The American Lung Association, in their annual State of the Air report, leaves no doubt that Kern County has the worst Fine Particulate Matter (PM2.5) pollution levels in the United States. Our PM2.5 levels in the most recent 2016 report were 64% higher than the national health standard. Fresno, Kings, Madera, and Tulare counties were the next four on the list. The worst place outside of California was Shoshone County, Idaho at 8% above the health standard.
PM2.5 is a very localized pollution problem. We make it ourselves. Dust from agriculture, smoke from wood burning, diesel soot from trucks, exhaust from boilers, and nitrates from ammonia and vehicles, make up most of the inventory. The most dangerous levels develop when high atmospheric pressure puts a lid over the valley for several days in a row. This is common during our winter months unless we get rain every week. Rule of thumb: If there is a hint of fog in the air, don’t go outside.
In the scientific literature there is a growing body of evidence relating PM2.5 pollution to premature death. The many diseases exacerbated by this type of pollution show why this is true. Kern County is an unfortunate leader in several of these types of diseases.
Kern’s death rate from Coronary Heart Disease is the second worst in the state and 43% above average. In Air particulate matter and cardiovascular disease: the epidemiological, biomedical and clinical evidence, Yixing Du summarized the body of work showing the effects of PM2.5 on cardiovascular health. Numerous studies have shown the direct effects of PM2.5 on the body’s major organs as these particles enter the blood stream.
Also, Kern’s death rate from Respiratory Disease is 60% above the state average. After twenty years of epidemiological studies, scientists have revealed a significant correlation between fine particle pollutants and respiratory disease and death. Great summaries of many of these studies can be found online at the National Center for Biotechnology Information and in publications such as the Journal of Thoracic Disease. A excellent one from 2016 is by Yu-Fei Xing titled The impact of PM2.5 on the human respiratory system.
Death from diabetes also plagues Kern County. In fact, we have the highest death rate in the state from diabetes and are 60% above the state average. Pearson, in a study titled Association Between Fine Particulate Matter and Diabetes Prevalence in the U.S. described how PM2.5 likely makes this disease worse. His findings add to the growing evidence that air pollution is a risk factor for diabetes.
The science of air pollution does not stop with the three big killers mentioned above. Qiao Lee published a study this year on the Effects of Ambient Fine Particles PM2.5 on Human Skin Cells. The study shows how exposure to PM2.5 can lead to worse dermatitis and eczema.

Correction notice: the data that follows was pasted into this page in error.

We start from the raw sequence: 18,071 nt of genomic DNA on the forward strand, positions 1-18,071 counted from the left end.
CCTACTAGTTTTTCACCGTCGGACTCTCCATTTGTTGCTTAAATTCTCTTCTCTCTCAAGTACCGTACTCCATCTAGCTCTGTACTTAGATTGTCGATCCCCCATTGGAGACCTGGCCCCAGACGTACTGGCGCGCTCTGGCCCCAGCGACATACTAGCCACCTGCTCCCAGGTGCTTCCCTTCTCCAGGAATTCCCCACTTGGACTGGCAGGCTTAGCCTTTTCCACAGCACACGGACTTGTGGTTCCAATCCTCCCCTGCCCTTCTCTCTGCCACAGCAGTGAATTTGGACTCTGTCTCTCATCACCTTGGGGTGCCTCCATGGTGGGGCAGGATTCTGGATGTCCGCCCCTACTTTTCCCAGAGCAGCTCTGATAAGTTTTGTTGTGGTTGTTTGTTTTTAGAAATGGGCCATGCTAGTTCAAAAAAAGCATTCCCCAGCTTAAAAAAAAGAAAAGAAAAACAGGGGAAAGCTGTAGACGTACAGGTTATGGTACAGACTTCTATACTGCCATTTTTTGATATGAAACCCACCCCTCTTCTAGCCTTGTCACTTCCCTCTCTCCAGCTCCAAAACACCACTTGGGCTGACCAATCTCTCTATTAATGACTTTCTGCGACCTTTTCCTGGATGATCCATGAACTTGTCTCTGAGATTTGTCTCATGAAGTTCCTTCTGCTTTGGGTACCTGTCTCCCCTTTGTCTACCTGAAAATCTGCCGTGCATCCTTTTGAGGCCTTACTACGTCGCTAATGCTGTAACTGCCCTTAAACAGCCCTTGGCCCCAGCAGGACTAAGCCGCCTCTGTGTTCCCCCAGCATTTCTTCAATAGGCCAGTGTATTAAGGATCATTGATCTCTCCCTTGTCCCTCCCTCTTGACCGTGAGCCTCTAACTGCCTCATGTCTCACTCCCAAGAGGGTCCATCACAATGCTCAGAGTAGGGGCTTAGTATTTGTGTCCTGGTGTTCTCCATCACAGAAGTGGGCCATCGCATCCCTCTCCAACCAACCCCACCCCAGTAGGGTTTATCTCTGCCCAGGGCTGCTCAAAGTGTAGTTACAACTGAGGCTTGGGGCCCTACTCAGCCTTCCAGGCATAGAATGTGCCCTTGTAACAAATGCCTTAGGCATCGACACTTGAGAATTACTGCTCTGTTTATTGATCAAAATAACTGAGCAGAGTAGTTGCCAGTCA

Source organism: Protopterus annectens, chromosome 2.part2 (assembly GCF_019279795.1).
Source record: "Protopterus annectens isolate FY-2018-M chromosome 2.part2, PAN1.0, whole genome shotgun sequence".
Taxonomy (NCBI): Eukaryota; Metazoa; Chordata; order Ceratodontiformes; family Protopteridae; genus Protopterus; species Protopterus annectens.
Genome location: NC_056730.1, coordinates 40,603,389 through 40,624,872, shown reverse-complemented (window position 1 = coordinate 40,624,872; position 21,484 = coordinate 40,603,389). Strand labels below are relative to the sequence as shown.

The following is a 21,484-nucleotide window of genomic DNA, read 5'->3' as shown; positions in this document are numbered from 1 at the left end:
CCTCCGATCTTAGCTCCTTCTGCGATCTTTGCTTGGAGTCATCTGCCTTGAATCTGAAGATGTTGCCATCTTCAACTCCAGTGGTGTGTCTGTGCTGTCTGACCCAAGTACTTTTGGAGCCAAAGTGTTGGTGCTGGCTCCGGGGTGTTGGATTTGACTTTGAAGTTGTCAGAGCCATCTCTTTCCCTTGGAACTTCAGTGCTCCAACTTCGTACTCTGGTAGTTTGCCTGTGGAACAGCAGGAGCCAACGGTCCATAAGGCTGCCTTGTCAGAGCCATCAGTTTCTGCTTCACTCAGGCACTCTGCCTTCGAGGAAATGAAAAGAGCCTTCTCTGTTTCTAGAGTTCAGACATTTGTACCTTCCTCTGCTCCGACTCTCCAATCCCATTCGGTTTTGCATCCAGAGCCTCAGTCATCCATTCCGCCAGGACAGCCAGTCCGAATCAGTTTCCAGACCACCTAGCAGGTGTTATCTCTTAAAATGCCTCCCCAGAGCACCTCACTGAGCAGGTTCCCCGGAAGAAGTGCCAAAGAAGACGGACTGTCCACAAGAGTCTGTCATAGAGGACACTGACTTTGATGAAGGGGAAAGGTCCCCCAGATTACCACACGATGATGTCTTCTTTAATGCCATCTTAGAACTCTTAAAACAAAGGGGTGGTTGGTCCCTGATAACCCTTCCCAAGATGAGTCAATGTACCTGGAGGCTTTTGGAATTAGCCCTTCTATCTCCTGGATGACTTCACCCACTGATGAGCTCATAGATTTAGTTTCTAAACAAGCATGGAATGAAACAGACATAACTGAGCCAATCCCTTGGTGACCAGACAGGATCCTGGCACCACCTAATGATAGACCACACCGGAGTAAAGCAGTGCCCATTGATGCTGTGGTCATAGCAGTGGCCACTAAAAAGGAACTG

And, have you ever wondered why Kern has an infant mortality rate about 40% above the state average. Woodruff in Fine Particulate Matter (PM2.5) Air Pollution and Selected Causes of Postneonatal Infant Mortality in California demonstrates how this is partly related to our bad air.
Michelle Wilhelm, in 2010, demonstrated in Traffic-related air toxics and preterm birth: a population-based case-control study in Los Angeles how exposure to ammonium nitrate particles, which are more than half of our PM2.5 on bad days, can lead to preterm birth. Kern is 17% above the state average in that category.
Jung CR revealed recently a probable relation between Alzheimer’s Disease and PM2.5. That study is called Ozone, particulate matter, and newly diagnosed Alzheimer’s disease. Not to scare anyone, but Kern is 45% above the state average in Alzheimer rates.
To round things out, Fibrosis of the liver was linked to PM2.5 in 2015 by Zheng X in Exposure to fine airborne particulate matters induces hepatic fibrosis in murine models.
Studies are also coming that demonstrate how ultra-fine particles in our air can invade the body’s cells and cause genetic damage which is then passed on to offspring.
In conclusion, a wealth of scientific evidence over the past twenty years demonstrate the dangers of PM2.5 and its effects on disease and premature death. The health benefits of clearing our air and meeting the national health standards are significant and far exceed the cost of the cleanup.